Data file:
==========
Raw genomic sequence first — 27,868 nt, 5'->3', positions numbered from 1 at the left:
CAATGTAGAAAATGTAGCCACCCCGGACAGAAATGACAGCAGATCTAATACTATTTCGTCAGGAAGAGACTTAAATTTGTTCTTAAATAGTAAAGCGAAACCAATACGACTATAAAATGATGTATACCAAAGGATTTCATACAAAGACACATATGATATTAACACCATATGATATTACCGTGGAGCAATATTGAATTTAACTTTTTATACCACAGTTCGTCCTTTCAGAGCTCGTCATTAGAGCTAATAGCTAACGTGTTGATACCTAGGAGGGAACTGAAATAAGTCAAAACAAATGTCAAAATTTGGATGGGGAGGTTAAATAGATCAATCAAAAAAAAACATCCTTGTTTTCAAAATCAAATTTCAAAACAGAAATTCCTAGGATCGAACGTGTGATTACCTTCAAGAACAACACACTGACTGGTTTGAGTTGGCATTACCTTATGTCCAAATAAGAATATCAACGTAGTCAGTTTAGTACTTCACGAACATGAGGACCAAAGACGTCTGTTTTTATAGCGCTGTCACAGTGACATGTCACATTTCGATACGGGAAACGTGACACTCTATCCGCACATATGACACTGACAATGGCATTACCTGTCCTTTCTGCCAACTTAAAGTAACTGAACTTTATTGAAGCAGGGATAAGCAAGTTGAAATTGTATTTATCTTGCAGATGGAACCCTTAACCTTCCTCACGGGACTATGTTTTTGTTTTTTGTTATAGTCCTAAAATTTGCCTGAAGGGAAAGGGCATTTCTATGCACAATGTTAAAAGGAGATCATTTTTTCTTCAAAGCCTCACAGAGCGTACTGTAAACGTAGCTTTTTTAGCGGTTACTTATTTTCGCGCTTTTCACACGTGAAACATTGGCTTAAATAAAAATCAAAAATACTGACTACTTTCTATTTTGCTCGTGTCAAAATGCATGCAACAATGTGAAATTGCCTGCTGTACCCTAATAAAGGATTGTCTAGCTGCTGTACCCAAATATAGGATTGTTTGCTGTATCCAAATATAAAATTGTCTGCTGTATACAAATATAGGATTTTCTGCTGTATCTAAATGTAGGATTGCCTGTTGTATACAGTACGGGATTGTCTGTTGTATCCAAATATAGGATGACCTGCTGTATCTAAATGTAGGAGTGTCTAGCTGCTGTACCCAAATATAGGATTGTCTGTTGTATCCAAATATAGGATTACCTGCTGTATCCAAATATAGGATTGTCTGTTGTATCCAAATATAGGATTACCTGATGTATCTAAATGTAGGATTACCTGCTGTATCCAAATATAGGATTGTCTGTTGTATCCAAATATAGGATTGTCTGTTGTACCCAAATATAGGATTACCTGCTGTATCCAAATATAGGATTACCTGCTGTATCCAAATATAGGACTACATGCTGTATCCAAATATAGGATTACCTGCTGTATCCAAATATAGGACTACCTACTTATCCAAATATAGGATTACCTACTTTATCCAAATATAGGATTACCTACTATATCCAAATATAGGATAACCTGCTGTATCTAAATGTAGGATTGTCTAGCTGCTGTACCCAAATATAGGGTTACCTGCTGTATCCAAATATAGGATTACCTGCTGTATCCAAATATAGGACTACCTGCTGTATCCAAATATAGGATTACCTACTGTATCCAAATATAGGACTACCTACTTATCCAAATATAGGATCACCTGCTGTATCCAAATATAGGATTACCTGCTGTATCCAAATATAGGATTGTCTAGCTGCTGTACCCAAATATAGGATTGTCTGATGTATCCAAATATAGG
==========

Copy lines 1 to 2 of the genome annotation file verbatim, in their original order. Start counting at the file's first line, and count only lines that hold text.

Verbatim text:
Raw genomic sequence first — 27,868 nt, 5'->3', positions numbered from 1 at the left:
CAATGTAGAAAATGTAGCCACCCCGGACAGAAATGACAGCAGATCTAATACTATTTCGTCAGGAAGAGACTTAAATTTGTTCTTAAATAGTAAAGCGAAACCAATACGACTATAAAATGATGTATACCAAAGGATTTCATACAAAGACACATATGATATTAACACCATATGATATTACCGTGGAGCAATATTGAATTTAACTTTTTATACCACAGTTCGTCCTTTCAGAGCTCGTCATTAGAGCTAATAGCTAACGTGTTGATACCTAGGAGGGAACTGAAATAAGTCAAAACAAATGTCAAAATTTGGATGGGGAGGTTAAATAGATCAATCAAAAAAAAACATCCTTGTTTTCAAAATCAAATTTCAAAACAGAAATTCCTAGGATCGAACGTGTGATTACCTTCAAGAACAACACACTGACTGGTTTGAGTTGGCATTACCTTATGTCCAAATAAGAATATCAACGTAGTCAGTTTAGTACTTCACGAACATGAGGACCAAAGACGTCTGTTTTTATAGCGCTGTCACAGTGACATGTCACATTTCGATACGGGAAACGTGACACTCTATCCGCACATATGACACTGACAATGGCATTACCTGTCCTTTCTGCCAACTTAAAGTAACTGAACTTTATTGAAGCAGGGATAAGCAAGTTGAAATTGTATTTATCTTGCAGATGGAACCCTTAACCTTCCTCACGGGACTATGTTTTTGTTTTTTGTTATAGTCCTAAAATTTGCCTGAAGGGAAAGGGCATTTCTATGCACAATGTTAAAAGGAGATCATTTTTTCTTCAAAGCCTCACAGAGCGTACTGTAAACGTAGCTTTTTTAGCGGTTACTTATTTTCGCGCTTTTCACACGTGAAACATTGGCTTAAATAAAAATCAAAAATACTGACTACTTTCTATTTTGCTCGTGTCAAAATGCATGCAACAATGTGAAATTGCCTGCTGTACCCTAATAAAGGATTGTCTAGCTGCTGTACCCAAATATAGGATTGTTTGCTGTATCCAAATATAAAATTGTCTGCTGTATACAAATATAGGATTTTCTGCTGTATCTAAATGTAGGATTGCCTGTTGTATACAGTACGGGATTGTCTGTTGTATCCAAATATAGGATGACCTGCTGTATCTAAATGTAGGAGTGTCTAGCTGCTGTACCCAAATATAGGATTGTCTGTTGTATCCAAATATAGGATTACCTGCTGTATCCAAATATAGGATTGTCTGTTGTATCCAAATATAGGATTACCTGATGTATCTAAATGTAGGATTACCTGCTGTATCCAAATATAGGATTGTCTGTTGTATCCAAATATAGGATTGTCTGTTGTACCCAAATATAGGATTACCTGCTGTATCCAAATATAGGATTACCTGCTGTATCCAAATATAGGACTACATGCTGTATCCAAATATAGGATTACCTGCTGTATCCAAATATAGGACTACCTACTTATCCAAATATAGGATTACCTACTTTATCCAAATATAGGATTACCTACTATATCCAAATATAGGATAACCTGCTGTATCTAAATGTAGGATTGTCTAGCTGCTGTACCCAAATATAGGGTTACCTGCTGTATCCAAATATAGGATTACCTGCTGTATCCAAATATAGGACTACCTGCTGTATCCAAATATAGGATTACCTACTGTATCCAAATATAGGACTACCTACTTATCCAAATATAGGATCACCTGCTGTATCCAAATATAGGATTACCTGCTGTATCCAAATATAGGATTGTCTAGCTGCTGTACCCAAATATAGGATTGTCTGATGTATCCAAATATAGG